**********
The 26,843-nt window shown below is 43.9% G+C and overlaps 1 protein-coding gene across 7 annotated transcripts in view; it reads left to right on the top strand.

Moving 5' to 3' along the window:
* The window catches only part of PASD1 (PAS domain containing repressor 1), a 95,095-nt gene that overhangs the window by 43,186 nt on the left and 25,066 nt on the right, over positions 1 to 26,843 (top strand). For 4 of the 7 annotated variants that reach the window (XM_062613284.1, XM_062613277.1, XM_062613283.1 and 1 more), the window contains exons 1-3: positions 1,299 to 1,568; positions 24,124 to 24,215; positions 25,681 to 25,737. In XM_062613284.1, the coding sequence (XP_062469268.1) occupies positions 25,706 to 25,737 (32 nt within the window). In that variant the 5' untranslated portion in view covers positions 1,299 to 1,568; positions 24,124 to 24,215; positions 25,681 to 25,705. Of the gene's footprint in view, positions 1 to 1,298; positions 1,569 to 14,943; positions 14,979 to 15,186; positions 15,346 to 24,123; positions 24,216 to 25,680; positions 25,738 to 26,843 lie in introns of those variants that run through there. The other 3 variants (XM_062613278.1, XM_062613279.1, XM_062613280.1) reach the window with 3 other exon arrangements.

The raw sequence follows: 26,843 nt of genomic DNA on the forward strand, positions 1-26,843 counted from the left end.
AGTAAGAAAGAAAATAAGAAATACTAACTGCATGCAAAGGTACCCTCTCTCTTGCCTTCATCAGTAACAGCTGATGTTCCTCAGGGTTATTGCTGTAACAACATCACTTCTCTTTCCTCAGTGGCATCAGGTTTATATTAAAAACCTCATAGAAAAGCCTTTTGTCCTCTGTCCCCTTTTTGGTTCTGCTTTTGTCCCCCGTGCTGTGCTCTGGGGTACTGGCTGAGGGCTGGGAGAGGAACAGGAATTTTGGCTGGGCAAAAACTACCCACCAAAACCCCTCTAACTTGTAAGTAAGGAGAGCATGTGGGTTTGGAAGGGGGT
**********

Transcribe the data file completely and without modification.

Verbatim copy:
The 26,843-nt window shown below is 43.9% G+C and overlaps 1 protein-coding gene across 7 annotated transcripts in view; it reads left to right on the top strand.

Moving 5' to 3' along the window:
* The window catches only part of PASD1 (PAS domain containing repressor 1), a 95,095-nt gene that overhangs the window by 43,186 nt on the left and 25,066 nt on the right, over positions 1 to 26,843 (top strand). For 4 of the 7 annotated variants that reach the window (XM_062613284.1, XM_062613277.1, XM_062613283.1 and 1 more), the window contains exons 1-3: positions 1,299 to 1,568; positions 24,124 to 24,215; positions 25,681 to 25,737. In XM_062613284.1, the coding sequence (XP_062469268.1) occupies positions 25,706 to 25,737 (32 nt within the window). In that variant the 5' untranslated portion in view covers positions 1,299 to 1,568; positions 24,124 to 24,215; positions 25,681 to 25,705. Of the gene's footprint in view, positions 1 to 1,298; positions 1,569 to 14,943; positions 14,979 to 15,186; positions 15,346 to 24,123; positions 24,216 to 25,680; positions 25,738 to 26,843 lie in introns of those variants that run through there. The other 3 variants (XM_062613278.1, XM_062613279.1, XM_062613280.1) reach the window with 3 other exon arrangements.

The raw sequence follows: 26,843 nt of genomic DNA on the forward strand, positions 1-26,843 counted from the left end.
AGTAAGAAAGAAAATAAGAAATACTAACTGCATGCAAAGGTACCCTCTCTCTTGCCTTCATCAGTAACAGCTGATGTTCCTCAGGGTTATTGCTGTAACAACATCACTTCTCTTTCCTCAGTGGCATCAGGTTTATATTAAAAACCTCATAGAAAAGCCTTTTGTCCTCTGTCCCCTTTTTGGTTCTGCTTTTGTCCCCCGTGCTGTGCTCTGGGGTACTGGCTGAGGGCTGGGAGAGGAACAGGAATTTTGGCTGGGCAAAAACTACCCACCAAAACCCCTCTAACTTGTAAGTAAGGAGAGCATGTGGGTTTGGAAGGGGGT